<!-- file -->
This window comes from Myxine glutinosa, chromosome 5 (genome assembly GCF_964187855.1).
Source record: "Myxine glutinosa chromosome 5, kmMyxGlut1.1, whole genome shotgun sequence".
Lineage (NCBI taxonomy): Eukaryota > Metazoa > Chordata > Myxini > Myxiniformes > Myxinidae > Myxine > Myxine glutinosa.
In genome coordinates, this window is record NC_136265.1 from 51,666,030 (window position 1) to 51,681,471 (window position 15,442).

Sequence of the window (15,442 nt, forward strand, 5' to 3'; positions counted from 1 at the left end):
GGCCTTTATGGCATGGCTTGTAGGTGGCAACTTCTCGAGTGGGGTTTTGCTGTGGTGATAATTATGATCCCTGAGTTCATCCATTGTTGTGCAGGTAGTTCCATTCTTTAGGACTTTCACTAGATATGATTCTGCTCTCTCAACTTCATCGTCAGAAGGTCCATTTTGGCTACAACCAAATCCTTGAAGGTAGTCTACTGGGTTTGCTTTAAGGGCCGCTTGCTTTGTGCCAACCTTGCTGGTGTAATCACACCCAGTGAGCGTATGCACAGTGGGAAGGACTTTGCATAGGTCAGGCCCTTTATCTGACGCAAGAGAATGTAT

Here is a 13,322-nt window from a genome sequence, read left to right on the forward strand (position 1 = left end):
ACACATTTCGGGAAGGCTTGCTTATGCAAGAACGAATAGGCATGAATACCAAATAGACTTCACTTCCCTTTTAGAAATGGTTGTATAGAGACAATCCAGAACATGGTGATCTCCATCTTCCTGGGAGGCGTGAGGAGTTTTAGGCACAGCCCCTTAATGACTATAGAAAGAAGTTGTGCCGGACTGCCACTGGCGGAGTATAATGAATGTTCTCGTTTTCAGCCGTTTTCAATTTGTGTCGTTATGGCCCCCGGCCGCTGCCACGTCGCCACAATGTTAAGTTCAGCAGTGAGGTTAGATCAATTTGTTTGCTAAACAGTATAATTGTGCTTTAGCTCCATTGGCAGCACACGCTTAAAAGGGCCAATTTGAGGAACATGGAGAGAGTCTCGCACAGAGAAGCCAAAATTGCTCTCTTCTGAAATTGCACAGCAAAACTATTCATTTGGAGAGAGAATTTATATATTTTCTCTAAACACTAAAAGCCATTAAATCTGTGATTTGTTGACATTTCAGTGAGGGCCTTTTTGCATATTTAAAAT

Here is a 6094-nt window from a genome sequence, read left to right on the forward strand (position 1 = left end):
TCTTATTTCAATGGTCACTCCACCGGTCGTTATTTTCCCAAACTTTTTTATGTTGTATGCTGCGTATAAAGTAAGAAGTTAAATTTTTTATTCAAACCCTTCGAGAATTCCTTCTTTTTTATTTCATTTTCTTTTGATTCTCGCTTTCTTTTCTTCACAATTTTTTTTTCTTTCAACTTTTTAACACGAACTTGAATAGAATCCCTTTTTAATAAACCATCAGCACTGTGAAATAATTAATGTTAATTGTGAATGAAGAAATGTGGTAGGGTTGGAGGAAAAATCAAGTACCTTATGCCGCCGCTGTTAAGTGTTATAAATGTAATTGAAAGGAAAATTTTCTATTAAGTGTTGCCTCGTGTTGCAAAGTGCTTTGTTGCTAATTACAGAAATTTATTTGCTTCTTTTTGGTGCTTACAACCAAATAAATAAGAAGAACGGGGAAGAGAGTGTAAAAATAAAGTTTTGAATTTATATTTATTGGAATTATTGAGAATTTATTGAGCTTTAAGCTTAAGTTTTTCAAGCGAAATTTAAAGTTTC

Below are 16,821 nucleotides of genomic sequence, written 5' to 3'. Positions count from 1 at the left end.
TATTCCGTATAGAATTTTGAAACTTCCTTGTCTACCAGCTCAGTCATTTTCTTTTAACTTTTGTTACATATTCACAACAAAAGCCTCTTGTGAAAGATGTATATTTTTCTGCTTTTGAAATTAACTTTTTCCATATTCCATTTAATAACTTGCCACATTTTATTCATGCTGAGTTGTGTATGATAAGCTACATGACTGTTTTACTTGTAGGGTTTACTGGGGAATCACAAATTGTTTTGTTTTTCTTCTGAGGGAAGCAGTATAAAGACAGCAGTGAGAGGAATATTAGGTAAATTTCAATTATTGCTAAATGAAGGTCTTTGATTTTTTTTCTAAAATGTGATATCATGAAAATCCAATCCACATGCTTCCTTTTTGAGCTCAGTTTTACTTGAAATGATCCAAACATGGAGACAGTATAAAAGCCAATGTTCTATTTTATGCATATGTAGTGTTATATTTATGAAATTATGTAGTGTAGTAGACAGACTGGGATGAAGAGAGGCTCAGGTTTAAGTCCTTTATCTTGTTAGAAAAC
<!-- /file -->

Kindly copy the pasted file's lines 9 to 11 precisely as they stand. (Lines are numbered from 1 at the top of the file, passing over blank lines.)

Here is a 6094-nt window from a genome sequence, read left to right on the forward strand (position 1 = left end):
TCTTATTTCAATGGTCACTCCACCGGTCGTTATTTTCCCAAACTTTTTTATGTTGTATGCTGCGTATAAAGTAAGAAGTTAAATTTTTTATTCAAACCCTTCGAGAATTCCTTCTTTTTTATTTCATTTTCTTTTGATTCTCGCTTTCTTTTCTTCACAATTTTTTTTTCTTTCAACTTTTTAACACGAACTTGAATAGAATCCCTTTTTAATAAACCATCAGCACTGTGAAATAATTAATGTTAATTGTGAATGAAGAAATGTGGTAGGGTTGGAGGAAAAATCAAGTACCTTATGCCGCCGCTGTTAAGTGTTATAAATGTAATTGAAAGGAAAATTTTCTATTAAGTGTTGCCTCGTGTTGCAAAGTGCTTTGTTGCTAATTACAGAAATTTATTTGCTTCTTTTTGGTGCTTACAACCAAATAAATAAGAAGAACGGGGAAGAGAGTGTAAAAATAAAGTTTTGAATTTATATTTATTGGAATTATTGAGAATTTATTGAGCTTTAAGCTTAAGTTTTTCAAGCGAAATTTAAAGTTTC

Below are 16,821 nucleotides of genomic sequence, written 5' to 3'. Positions count from 1 at the left end.